S. H. Raza, "Germination" (1989), acrylic on canvas (© and courtesy Art Alive Gallery, New Delhi; all images courtesy Thames & Hudson unless noted otherwise)

Every year since I first had the pleasure of studying art history at university, I have longed for a sourcebook “detailing” art from India.

I am sometimes quite annoyed with publications with “global” in their titles that continue to reduce tons of art historical material from South Asian countries like India and Pakistan into a few pages, while chapters on Eurocentric art seem never-ending. Thus, every semester, I continue to hunt for the best possible written sources for my undergraduate students who are keen to learn — critically and in depth — about the many distinct aspects of art in South Asia. I am highly relieved to report that now a title compiling remarkable research on the subject is finally available to academics, students, and general readers.

20th Century Indian Art (Thames & Hudson, 2022) brings over 600 pages worth of generously illustrated essays on modern, post-independence, and contemporary Indian art. The volume is coedited by historian of art and culture Partha Mitter, and art historians Parul Dave Mukherji and Rakhee Balaram. While the volume is not all-encompassing or encyclopedic, the content is plenty and is divided into four major parts. The first three sections chronologically scrutinize Indian art, while the last briefly introduces art history in the nation-states of Pakistan, Nepal, Sri Lanka, Myanmar, and Bangladesh, closing with artist and critic interviews.

Rather than the coeditors penning every chapter in the book, the publication connects several articles and essays by many writers. Part I brings notice to challenges faced by Indian artists while reclaiming their national identity during the era of colonial modernity in India. Saloni Mathur’s “Retake of Amrita Sher-Gil’s Self Portrait as a Tahitian” explores how Sher-Gil, a Hungarian-born Indian artist of tremendous importance, gave rise to the early 20th-century Indian avant-garde by invoking a Gauguinesque female nude and elements of Japonisme in earthly palettes in her self-portrait. Amongst other writings, Naman P. Ahuja writes about the anti-imperialist land- and history-driven Indian Arts and Crafts movement while Sanjoy Mallik offers social context for the works of the Calcutta Group during the devastating Bengal famine of the 1940s.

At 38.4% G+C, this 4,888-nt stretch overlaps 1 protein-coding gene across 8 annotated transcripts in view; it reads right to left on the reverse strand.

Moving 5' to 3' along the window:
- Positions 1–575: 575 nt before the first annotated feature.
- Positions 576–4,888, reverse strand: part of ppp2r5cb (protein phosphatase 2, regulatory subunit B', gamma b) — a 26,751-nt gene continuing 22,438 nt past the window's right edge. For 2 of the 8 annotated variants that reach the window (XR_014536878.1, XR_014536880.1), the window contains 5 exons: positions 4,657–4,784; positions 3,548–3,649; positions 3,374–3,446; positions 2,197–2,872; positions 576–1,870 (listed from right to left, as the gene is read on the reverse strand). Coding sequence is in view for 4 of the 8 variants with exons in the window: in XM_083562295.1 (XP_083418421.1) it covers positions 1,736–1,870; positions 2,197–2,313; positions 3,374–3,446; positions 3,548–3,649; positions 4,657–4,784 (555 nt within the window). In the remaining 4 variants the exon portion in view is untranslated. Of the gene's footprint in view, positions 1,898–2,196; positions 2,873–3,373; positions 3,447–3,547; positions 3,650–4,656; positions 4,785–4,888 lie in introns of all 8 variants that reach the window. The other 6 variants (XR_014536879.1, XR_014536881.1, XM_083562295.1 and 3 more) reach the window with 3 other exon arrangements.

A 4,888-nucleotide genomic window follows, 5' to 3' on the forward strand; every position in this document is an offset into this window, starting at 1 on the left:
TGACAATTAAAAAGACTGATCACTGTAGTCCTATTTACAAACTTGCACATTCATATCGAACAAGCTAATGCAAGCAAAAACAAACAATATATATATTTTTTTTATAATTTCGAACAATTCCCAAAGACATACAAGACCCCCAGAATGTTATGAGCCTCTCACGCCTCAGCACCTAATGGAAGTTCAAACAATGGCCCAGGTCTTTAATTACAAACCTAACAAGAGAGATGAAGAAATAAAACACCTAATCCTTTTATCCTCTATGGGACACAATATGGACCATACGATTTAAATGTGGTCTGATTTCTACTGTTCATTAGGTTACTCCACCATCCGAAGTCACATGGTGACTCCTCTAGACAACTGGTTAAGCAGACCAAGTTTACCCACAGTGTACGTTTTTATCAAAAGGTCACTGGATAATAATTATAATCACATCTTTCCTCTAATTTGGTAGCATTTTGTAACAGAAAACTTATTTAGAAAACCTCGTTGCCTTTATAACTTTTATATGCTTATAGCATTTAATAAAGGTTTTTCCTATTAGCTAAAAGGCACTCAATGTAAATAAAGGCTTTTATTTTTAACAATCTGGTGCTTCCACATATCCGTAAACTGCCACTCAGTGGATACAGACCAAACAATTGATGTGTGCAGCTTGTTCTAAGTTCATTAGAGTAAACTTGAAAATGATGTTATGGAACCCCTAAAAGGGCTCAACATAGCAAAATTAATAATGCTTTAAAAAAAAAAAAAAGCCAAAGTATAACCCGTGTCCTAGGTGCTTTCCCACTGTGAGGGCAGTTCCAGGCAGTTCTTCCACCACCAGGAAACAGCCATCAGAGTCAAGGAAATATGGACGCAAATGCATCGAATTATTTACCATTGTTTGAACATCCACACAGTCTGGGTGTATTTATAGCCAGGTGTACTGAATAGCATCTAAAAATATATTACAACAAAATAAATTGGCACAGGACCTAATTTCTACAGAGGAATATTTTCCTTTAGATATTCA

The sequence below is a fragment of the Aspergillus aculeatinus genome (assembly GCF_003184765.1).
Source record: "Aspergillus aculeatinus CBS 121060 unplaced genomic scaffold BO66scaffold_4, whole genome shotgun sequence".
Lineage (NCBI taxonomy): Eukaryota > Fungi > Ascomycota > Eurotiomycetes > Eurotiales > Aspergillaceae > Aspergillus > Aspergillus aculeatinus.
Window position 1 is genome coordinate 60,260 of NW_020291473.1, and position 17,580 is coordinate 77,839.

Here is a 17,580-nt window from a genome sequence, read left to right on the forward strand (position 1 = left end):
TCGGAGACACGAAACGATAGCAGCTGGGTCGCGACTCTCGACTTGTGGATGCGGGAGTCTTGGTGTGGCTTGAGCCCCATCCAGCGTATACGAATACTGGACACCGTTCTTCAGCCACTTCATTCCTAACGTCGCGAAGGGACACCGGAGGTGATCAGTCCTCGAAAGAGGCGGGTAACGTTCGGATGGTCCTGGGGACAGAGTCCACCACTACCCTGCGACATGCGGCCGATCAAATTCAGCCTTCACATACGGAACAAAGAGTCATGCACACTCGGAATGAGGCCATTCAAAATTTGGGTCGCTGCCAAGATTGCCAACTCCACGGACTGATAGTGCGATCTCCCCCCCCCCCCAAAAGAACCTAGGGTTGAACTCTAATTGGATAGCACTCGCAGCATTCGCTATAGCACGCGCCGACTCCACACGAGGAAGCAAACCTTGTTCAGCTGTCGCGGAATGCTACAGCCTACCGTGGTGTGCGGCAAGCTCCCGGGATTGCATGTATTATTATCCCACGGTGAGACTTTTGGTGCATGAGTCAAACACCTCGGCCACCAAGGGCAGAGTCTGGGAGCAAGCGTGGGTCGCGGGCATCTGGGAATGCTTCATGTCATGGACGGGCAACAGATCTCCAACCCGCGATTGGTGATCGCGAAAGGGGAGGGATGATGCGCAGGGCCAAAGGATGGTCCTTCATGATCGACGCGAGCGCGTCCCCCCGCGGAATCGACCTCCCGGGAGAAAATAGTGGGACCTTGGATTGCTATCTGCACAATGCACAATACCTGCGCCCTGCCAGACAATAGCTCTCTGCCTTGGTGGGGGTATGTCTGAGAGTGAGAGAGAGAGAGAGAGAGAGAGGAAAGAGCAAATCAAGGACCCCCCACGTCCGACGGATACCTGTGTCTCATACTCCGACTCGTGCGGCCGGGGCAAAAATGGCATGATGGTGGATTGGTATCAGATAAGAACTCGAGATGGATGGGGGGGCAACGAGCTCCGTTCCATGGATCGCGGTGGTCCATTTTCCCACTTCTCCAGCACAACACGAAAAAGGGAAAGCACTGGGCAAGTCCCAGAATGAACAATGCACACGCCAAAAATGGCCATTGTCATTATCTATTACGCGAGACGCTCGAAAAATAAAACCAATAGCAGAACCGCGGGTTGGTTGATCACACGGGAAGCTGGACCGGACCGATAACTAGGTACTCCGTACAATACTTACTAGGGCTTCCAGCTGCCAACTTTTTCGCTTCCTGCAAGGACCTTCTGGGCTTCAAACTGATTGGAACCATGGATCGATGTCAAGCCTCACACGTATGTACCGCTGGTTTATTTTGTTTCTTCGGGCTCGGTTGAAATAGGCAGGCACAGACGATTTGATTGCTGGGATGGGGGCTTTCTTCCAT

Raqib Shaw, “Absence of God VIII” (2009), acrylic, glitter, enamel, and rhinestones on board (© Anish Kapoor)

Post-independence, Indian art decentralized into an idiosyncratic interpretation of “what it means to be modern,” especially in the aftermath of colonialism. The “modern” in Indian art is audacious and self-aware, figurative and abstract, political and personal, ornamental and minimal, regional and beyond. Writers expand these narratives in the second part of the book, addressing modernity through regional activism, including the ornamental aesthetics in Andhra Pradesh, the complicated history of museums, post-colonial modern art groups such as the Progressive Artists’ Group (PAG), monumental sculpture, and writings of modern critics.

Within India, no modern art style or movement was the same or derivative of the West, as commonly misunderstood. Explaining that many women artists and local villages constituted an original modern style in Madras, Ashrafi S. Bhagat writes, The emergence of Modernism in South India was distinct from the West as well as New Delhi.This section also covers art forms such as photography. In his essay “Framed Borders: Photography in India After Independence,” Rahaab Allana considers photography instrumental for national celebration; one that set out “to document India’s historic transition into political sovereignty and nationhood.”